For example, a French cookbook is a pramāṇa that gives you a specific pramā (knowledge of how to prepare French cuisine). But after you possess this knowledge, you must engage in an action—eating what you have prepared—in order to truly experience French food. This is the basic nature of knowledge and experience. It is thus obvious that even by clearly understanding kaivalya—that is, by gaining this pramā—one does not achieve kaivalya.
2. It is also interesting to learn that pramāṇa is a means, while pramā (the knowledge) is a cittavṛtti. The knowledge (pramā) can be helpful as a direction to get you somewhere, but may hinder the experience once you get there.
Knowledge (pramā) and experience (anubhava): In the cooking analogy I cited earlier, the imaginary cookbook is the pramāṇa by which you learn French cooking. It may list ingredients, note where to get them, describe how to prepare a typical French meal, and so on. Together, these pieces of information form the object of knowledge (prameya), and you, the knower, acquire the cittavṛtti of cognition of French cooking, the pramā. The experience (the tasting of the French cuisine you prepared) follows the pramā you gained, but, as you can see, the experience does not negate, belittle, or make irrelevant the pramāṇa, nor does the pramā interfere with your experience.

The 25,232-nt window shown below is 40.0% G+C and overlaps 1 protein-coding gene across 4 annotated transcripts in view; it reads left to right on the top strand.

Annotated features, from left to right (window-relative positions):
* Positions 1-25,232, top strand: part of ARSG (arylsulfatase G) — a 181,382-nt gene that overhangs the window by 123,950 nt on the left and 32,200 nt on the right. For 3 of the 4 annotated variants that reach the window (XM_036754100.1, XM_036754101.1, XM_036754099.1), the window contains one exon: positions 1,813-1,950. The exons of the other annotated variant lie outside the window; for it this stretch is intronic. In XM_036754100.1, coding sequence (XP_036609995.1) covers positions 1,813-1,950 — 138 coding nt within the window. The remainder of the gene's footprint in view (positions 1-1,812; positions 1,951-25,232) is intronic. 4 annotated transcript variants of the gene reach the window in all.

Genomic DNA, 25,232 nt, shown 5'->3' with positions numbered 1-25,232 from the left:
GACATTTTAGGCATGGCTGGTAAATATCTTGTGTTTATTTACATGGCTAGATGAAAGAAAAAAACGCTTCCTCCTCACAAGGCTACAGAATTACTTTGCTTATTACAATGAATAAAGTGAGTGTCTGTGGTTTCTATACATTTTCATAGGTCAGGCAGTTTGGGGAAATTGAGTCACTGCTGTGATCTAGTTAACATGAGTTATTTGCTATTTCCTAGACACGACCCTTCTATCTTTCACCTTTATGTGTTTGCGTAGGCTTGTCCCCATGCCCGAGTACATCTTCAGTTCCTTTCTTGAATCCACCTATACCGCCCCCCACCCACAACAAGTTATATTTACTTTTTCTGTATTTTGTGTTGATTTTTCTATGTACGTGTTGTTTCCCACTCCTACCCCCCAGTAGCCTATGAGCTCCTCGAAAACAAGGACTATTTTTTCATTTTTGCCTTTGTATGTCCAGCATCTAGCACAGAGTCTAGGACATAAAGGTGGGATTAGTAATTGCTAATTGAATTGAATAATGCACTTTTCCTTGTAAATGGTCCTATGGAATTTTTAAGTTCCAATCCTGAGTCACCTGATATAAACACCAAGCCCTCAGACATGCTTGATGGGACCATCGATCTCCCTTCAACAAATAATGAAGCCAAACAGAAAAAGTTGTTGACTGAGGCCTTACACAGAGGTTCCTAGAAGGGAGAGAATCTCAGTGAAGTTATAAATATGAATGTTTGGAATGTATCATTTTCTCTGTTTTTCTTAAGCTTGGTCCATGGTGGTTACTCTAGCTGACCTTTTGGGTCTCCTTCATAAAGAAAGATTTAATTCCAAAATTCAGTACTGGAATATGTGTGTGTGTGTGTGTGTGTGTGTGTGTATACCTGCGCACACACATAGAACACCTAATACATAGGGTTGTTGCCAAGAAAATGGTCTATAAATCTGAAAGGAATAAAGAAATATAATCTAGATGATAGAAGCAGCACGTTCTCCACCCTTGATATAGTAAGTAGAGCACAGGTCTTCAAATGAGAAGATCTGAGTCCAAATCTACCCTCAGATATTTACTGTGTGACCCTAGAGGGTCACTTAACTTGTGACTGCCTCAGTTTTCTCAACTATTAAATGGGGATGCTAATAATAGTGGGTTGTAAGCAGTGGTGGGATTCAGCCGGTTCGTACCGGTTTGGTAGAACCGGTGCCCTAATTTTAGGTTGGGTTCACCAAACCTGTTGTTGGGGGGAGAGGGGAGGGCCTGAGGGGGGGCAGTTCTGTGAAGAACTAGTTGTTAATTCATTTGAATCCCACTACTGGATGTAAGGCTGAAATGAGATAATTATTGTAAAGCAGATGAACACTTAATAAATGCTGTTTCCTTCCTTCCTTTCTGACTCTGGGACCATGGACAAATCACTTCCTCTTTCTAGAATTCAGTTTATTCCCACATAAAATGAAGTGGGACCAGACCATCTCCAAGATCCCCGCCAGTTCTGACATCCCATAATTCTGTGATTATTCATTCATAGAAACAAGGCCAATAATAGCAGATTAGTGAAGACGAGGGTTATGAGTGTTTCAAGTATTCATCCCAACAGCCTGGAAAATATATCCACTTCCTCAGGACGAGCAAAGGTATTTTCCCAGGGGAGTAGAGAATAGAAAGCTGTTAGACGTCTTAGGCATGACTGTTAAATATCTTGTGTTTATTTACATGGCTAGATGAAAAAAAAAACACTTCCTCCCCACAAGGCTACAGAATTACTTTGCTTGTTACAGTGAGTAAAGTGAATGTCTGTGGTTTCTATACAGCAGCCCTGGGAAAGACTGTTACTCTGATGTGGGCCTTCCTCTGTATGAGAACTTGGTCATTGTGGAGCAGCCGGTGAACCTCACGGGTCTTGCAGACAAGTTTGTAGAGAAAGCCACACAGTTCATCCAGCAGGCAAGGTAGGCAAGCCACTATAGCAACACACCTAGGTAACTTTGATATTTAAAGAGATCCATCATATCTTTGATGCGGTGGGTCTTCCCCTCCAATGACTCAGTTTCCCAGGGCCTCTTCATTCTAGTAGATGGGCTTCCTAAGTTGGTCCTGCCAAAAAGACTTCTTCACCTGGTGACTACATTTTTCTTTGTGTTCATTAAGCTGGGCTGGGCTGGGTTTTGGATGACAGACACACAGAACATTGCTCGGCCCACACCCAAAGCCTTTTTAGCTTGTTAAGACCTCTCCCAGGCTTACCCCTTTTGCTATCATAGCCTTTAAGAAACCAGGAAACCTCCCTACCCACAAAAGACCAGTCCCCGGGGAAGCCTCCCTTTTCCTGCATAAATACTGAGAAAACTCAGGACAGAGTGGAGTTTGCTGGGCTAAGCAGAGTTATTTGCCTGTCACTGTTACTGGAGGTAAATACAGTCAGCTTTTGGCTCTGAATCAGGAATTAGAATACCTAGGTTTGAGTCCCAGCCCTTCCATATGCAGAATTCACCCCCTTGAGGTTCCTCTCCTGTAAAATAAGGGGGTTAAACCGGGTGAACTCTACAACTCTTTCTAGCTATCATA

Let us take another example. When you work on an āsana, based on the pramāṇṇa of the teacher’s instructions, you gain the pramā as a cittavṛtti, which you use to keep refining the āsana. When you perfect the pose, you get an experience, another cittavṛtti, of joy. Does this joy experience interfere with your knowledge?
The experience-vs-knowledge debate—in which one side belittles the other—is eons old and will never end, since opinionated arguments cannot end! We, as seekers, are not debaters. Instead, we try to perceive where each experience complements each knowledge, and vice versa, ultimately coming to understand that they neither contradict nor exclude each other.
3. Patañjali classifies vṛttis as painful and painless, and I wonder for what purpose. Maybe to emphasize neutrality. It would be interesting to hear your thoughts about it.
Painful and painless vṛttis: I assume you are referring to the Sanskrit words kliṣṭa and akliṣṭa in Patañjali’s fifth sūtra of the first section. He often introduces highly technical words, then explains them in subsequent sūtra-s. (That said, the meanings of even very common words like citta are often quite different from our popular understandings. This is so since we are not exposed to the backdrop of the Yoga Sūtras’ underpinnings.)
I am sure we will encounter the meaning of afflicted and non-afflicted vṛttis, perhaps in our third or fourth monthly session. Right now, however, we are still exploring the second sūtra. As you understand, “time to completion” of the sūtras is not our goal. Instead, we are striving to understand clearly what Patañjali wants to convey in each sūtra. So please bear with me for the time being.